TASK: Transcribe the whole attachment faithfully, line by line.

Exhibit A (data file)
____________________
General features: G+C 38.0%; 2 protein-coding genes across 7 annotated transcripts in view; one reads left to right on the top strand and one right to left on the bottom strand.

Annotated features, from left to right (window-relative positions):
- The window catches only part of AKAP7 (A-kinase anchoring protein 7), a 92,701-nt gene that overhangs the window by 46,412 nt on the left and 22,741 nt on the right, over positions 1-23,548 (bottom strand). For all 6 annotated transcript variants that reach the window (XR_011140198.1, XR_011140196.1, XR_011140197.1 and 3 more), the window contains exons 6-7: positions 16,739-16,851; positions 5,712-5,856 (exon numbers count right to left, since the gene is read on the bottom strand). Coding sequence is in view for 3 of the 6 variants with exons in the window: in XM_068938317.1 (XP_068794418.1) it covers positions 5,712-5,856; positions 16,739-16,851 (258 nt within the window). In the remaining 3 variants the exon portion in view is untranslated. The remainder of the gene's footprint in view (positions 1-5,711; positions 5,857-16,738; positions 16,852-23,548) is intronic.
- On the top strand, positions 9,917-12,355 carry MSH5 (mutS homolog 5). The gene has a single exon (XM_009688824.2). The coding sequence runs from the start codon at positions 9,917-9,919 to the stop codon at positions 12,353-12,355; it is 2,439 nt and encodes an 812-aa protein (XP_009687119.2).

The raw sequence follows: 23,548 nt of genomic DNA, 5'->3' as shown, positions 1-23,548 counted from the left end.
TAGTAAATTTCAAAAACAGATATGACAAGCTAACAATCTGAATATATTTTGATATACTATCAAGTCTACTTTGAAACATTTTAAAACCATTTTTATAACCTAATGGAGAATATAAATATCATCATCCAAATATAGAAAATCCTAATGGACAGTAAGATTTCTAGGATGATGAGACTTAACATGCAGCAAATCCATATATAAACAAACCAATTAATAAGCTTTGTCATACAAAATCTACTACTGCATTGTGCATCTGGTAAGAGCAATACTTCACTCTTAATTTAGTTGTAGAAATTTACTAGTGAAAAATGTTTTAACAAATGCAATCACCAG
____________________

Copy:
General features: G+C 38.0%; 2 protein-coding genes across 7 annotated transcripts in view; one reads left to right on the top strand and one right to left on the bottom strand.

Annotated features, from left to right (window-relative positions):
- The window catches only part of AKAP7 (A-kinase anchoring protein 7), a 92,701-nt gene that overhangs the window by 46,412 nt on the left and 22,741 nt on the right, over positions 1-23,548 (bottom strand). For all 6 annotated transcript variants that reach the window (XR_011140198.1, XR_011140196.1, XR_011140197.1 and 3 more), the window contains exons 6-7: positions 16,739-16,851; positions 5,712-5,856 (exon numbers count right to left, since the gene is read on the bottom strand). Coding sequence is in view for 3 of the 6 variants with exons in the window: in XM_068938317.1 (XP_068794418.1) it covers positions 5,712-5,856; positions 16,739-16,851 (258 nt within the window). In the remaining 3 variants the exon portion in view is untranslated. The remainder of the gene's footprint in view (positions 1-5,711; positions 5,857-16,738; positions 16,852-23,548) is intronic.
- On the top strand, positions 9,917-12,355 carry MSH5 (mutS homolog 5). The gene has a single exon (XM_009688824.2). The coding sequence runs from the start codon at positions 9,917-9,919 to the stop codon at positions 12,353-12,355; it is 2,439 nt and encodes an 812-aa protein (XP_009687119.2).

The raw sequence follows: 23,548 nt of genomic DNA, 5'->3' as shown, positions 1-23,548 counted from the left end.
TAGTAAATTTCAAAAACAGATATGACAAGCTAACAATCTGAATATATTTTGATATACTATCAAGTCTACTTTGAAACATTTTAAAACCATTTTTATAACCTAATGGAGAATATAAATATCATCATCCAAATATAGAAAATCCTAATGGACAGTAAGATTTCTAGGATGATGAGACTTAACATGCAGCAAATCCATATATAAACAAACCAATTAATAAGCTTTGTCATACAAAATCTACTACTGCATTGTGCATCTGGTAAGAGCAATACTTCACTCTTAATTTAGTTGTAGAAATTTACTAGTGAAAAATGTTTTAACAAATGCAATCACCAG